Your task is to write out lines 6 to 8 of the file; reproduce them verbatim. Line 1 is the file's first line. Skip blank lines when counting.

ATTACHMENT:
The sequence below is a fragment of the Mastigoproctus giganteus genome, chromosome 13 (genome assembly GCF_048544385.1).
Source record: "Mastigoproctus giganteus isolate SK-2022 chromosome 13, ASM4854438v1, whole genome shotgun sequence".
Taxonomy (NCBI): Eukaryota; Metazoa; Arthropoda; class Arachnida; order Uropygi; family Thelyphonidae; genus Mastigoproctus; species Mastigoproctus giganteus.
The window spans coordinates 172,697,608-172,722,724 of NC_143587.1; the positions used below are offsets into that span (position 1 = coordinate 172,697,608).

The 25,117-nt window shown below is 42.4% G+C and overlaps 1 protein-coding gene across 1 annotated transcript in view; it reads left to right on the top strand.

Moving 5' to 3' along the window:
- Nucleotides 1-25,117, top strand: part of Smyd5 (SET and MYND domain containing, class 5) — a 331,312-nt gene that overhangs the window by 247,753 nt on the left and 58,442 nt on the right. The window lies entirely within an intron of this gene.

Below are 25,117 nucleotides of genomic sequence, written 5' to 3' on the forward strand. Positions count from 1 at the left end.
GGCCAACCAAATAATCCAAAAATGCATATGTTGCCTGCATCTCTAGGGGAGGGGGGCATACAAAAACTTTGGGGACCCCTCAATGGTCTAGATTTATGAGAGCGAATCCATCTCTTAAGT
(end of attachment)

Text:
Moving 5' to 3' along the window:
- Nucleotides 1-25,117, top strand: part of Smyd5 (SET and MYND domain containing, class 5) — a 331,312-nt gene that overhangs the window by 247,753 nt on the left and 58,442 nt on the right. The window lies entirely within an intron of this gene.

Below are 25,117 nucleotides of genomic sequence, written 5' to 3' on the forward strand. Positions count from 1 at the left end.